The 13 candidates for Boise School Board generally seem to agree on one point: They can’t see themselves unilaterally removing books from school libraries.
The five incumbents — and several challengers — say they support Boise’s protocols for reviewing books and learning materials. The policy urges parents to take their concerns directly to teachers. The policy also allows principals to form committees to review materials at the school level, making local decisions that can be appealed to trustees.
In May, Nampa trustees unilaterally — and permanently — banned 22 books from library shelves, a sudden decision that has sparked a local backlash and attracted national attention. Nampa trustees have since said the district needs a more structured process for reviewing library materials.
In Nampa, the process went sideways when trustees invented policy along the way, Boise incumbent trustee Dave Wagers said during a virtual candidate forum last week. “Trustee elections are important, because trustees do have that power to do that.”
Wagers is among four candidates seeking two six-year terms in Boise’s Race #1. Five of Boise’s seven trustee seats will be on the ballot on Sept. 6.
Several challengers have criticized the way the Boise district operates — saying trustees move too quickly without listening to parents. But challengers also say they will work within Boise’s policy for reviewing library materials.
Here’s a sampling of what candidates had to say about the issue last week:
- “Banning books? Not a good place to go. Parents need to be first here,” said Todd Kurowski, a challenger for a two-year seat in Race #3.
- Another Race #3 challenger, Nate Dean, said Nampa’s ban might have violated students’ constitutional rights — rights that don’t end when children walk into a school.
- Matthew Shapiro, a challenger for a four-year term Race #2, said the district’s librarians are professionals who understand their responsibilities. And he said it’s “naïve” to think students aren’t getting access to questionable materials through their friends or social media.
- Neil “Gnome” Mercer, another challenger in Race #2, said he opposed bans — but also said there are limits. “I’m not going to want to see Playboy in the library at the elementary school.”
- Krista Hasler, a challenger in Race #1, said she supports the process for reviewing materials. But the licensed clinical social worker said she would want to make sure materials are “emotionally appropriate,” and said she would draw the line at pornography.
- Steve Schmidt, an incumbent seeking a two-year term in Race #4, said the process of constant review is healthy. “I don’t see myself bringing books to ban, but I would welcome a review of the material.”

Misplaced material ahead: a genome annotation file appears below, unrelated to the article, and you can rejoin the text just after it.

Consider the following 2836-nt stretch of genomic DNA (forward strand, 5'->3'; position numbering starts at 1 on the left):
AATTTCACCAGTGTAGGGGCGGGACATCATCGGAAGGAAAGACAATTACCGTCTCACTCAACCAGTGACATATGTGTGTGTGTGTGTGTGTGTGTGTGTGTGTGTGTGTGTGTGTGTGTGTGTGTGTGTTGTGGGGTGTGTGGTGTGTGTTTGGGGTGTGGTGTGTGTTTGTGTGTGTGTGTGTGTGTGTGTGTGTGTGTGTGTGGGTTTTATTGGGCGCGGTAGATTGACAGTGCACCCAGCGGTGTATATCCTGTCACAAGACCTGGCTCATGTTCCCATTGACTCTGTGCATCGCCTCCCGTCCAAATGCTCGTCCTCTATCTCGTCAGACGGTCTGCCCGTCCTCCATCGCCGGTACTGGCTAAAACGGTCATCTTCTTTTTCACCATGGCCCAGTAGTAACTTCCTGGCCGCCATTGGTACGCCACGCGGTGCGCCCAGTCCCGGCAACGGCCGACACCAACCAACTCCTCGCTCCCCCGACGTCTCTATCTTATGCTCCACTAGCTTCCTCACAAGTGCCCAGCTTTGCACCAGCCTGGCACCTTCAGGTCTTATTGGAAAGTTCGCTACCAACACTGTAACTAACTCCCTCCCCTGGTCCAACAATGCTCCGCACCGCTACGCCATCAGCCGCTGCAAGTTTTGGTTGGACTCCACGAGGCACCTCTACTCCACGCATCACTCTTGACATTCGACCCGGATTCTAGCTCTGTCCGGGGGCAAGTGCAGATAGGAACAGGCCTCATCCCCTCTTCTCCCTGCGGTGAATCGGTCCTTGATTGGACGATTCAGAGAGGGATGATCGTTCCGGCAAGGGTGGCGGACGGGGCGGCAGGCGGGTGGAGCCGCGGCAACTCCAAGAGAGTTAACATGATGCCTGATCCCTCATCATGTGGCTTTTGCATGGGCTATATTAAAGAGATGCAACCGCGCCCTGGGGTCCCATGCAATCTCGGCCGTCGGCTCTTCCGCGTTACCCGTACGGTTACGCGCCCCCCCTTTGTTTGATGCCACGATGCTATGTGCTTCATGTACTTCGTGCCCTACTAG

A sampling of CRT comments
During last week’s forums, Race #1 incumbent Beth Oppenheimer and challenger Greg Woodard clashed on critical race theory — and its presence in Boise schools.
Oppenheimer said the community needs to focus on what is actually taught in schools — not on a hot-button term many people cannot even define. “It’s nonsense,” she said. “I think that it’s just all rhetoric.”
Woodard said he is hearing from concerned parents, and chided Oppenheimer. “Beth, by just dismissing it out of hand, I think that’s a real problem.”
A year after Boise was thrust into Idaho’s version of the CRT debate last summer, when Republican lieutenant governor’s candidate Priscilla Giddings filed a far-reaching public records request for equity-related learning materials, incumbents say the issue is overblown.
Race #3 incumbent Elizabeth Langley and Race #2 incumbent Andy Hawes pointed to district policy, which allows parents to opt their children out of district lesson plans, and request alternative learning materials. Both said concerns about indoctrination are unfounded. “But if there are concerns, there are policies in place,” Hawes said.
While Woodard and fellow Race #1 challenger Hasler said the district needs to take CRT concerns seriously, other challengers also said the issue is overblown:
- Race #3 challenger said Dawn King said parents have every right to see their kids’ curricular materials, but described the CRT debate as “politically driven.”
- “As a teacher, I’ve seen absolutely no evidence that that is a widespread concern, or that there’s any real there there,” Dean said. However, the CRT narrative is contributing to the teacher exodus, he said, and Boise’s lack of transparency hasn’t helped.
- Mercer said he has no concerns about CRT and indoctrination in Boise schools, and said the national controversy could have one positive effect. “I think parents being involved … is a great thing.”
- Shiva Rajbhandari, a Boise High School senior, blamed the indoctrination backlash on a vocal minority of parents and a national effort to undermine public education. And he said Boise officials need to respond to these “unfounded attacks” more forcefully. “I think it’s really important to stand up to bullies.”
Learn more here
- Read additional coverage from last week’s forums.
- Click here to watch the video of last week’s virtual forums, co-sponsored by Idaho EdNews.
- Read candidate responses to Idaho EdNews’ questionnaire.
- Find out why sleepy Boise trustee elections could become a relic of the past.